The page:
The Case for Zumthor

Peter Zumthor’s June 2014 LACMA scheme took a grand leap across Wishire Boulevard.
Courtesy Atelier Peter Zumthor & Partner

We should remember why Rem Koolhaas’ competition-winning scheme for LACMA’s campus project was abandoned a few years ago: There was a lack of funding but, above all, there was a lack of support for the project, making fund-raising infinitely more difficult. A complainers’ chorus criticized the concepts and schematics of a project in development. Opposition focused mainly on the tent-like roof, with little understanding that ideas presented in a competition or at an early stage of a project change, sometimes completely, as a project develops. OMA’s roof could have easily become an enclosure similar to the one at, say, the Musée d’Orsay, or the courtyard of the British Museum. Instead, the water was thrown out before the tub was full. Let’s not have this happen again.

One can legitimately criticize the fact that Peter Zumthor’s project is not yet complete. One cannot criticize what one imagines will come. In a series of lengthy articles, architect and design journalist Joseph Giovannini has led the opposition to the current Zumthor project. There is no question that LACMA has to address its financial obligations—regardless of who designs a new building—or that the selection process could have been more transparent. Nevertheless, one must separate politics from architecture. They have little do with each other and muddling these issues serves no one.

Giovannini, like everyone else, has his formal preferences. His Kurt Schwitters-inspired art gallery illustrates these. He is the Godfather of Deconstructivism, and he really wanted one of his friends to get the LACMA commission. The first article of his epic cycle for the Los Angeles Review of Books is “A U-Turn on Wilshire: Why Frank Gehry Should Design LACMA.” In the last article, he slips in a bit of praise for the new Petersen Automotive Museum down the street: “Its streaming lines will soon give it a striking new physical presence based on visual flows.” The new Petersen is—to use a precise architectural term—a piece of garbage. But such is Giovannini’s taste and we must accept it.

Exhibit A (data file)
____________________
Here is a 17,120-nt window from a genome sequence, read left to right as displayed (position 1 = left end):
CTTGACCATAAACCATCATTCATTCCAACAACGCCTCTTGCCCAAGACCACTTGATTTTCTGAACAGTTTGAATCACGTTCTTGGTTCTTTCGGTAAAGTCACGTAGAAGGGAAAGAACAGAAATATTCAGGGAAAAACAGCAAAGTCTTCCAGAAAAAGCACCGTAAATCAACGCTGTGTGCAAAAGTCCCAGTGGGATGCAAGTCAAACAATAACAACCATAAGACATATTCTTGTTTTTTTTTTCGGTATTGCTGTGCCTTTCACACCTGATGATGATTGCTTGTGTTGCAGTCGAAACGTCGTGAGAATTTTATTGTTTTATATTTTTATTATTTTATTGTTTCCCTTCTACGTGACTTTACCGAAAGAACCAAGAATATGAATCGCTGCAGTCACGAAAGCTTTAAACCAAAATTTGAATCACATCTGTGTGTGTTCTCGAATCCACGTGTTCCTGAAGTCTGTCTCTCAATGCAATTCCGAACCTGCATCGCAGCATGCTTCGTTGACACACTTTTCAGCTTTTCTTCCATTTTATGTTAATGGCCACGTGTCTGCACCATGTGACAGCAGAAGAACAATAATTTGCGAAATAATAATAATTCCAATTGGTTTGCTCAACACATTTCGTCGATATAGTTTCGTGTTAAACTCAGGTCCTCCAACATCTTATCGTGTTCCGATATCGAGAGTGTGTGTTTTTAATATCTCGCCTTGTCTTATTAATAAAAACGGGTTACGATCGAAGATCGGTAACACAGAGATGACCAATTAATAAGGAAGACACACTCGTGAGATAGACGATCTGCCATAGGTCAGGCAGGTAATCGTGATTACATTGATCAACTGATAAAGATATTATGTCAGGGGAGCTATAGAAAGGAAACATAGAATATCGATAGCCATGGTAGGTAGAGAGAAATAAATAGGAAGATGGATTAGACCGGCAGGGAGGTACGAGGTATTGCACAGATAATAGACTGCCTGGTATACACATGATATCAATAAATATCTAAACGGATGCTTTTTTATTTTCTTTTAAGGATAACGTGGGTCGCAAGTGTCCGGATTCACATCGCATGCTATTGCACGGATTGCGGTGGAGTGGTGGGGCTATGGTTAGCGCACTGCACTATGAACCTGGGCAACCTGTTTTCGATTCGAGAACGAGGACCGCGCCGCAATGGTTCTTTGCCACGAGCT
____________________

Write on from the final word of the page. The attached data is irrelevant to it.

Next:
The insulting and condescending tone of his articles make them difficult to read. His platitudes become tiresome: the “monkish architect coming down from a village in the Alps with promises of architectural simplicity,” the “Alpine prophet” who “has come off the hill to levitate our expectations,” or the “ayatollah of elementalism” expecting us to make “the hajj to Haldenstein.”

Accusations of plagiarism, the inane comparisons, or Giovannini’s advice to study the New York Guggenheim make the articles impossible to take seriously. Frank Lloyd Wright’s ramped, continuous gallery, the “thrilling promenade” which “serves the art itself and the display of the collection as a whole” and is, according to Giovannini, “a paradigm waiting for takers.” The Guggenheim may be a good space for a promenade but it is not a good space for art—it famously never was.

Giovannini rightfully describes Zumthor’s Therme Vals as a “remarkable environment— beautiful, evocative, atmospheric, serene [with a] deft play of elements.” Elsewhere, he states that Zumthor “orchestrates entire environments to cultivate atmospheres, not just singular moments, resulting in spaces that are light-and-materials installations.”

Giovannini cunningly leaves out an equally important quality: the extraordinary choreography Zumthor sets up, the spatial sequence, the visitors’ movement through the landscape to and through the building, the horizontal and vertical path towards views, light and landscape. He leaves this out because he is trying to make the idiotic argument that the new LACMA is a one-story building because Zumthor is “spatially limited, even challenged” and “working with a limited tool kit.”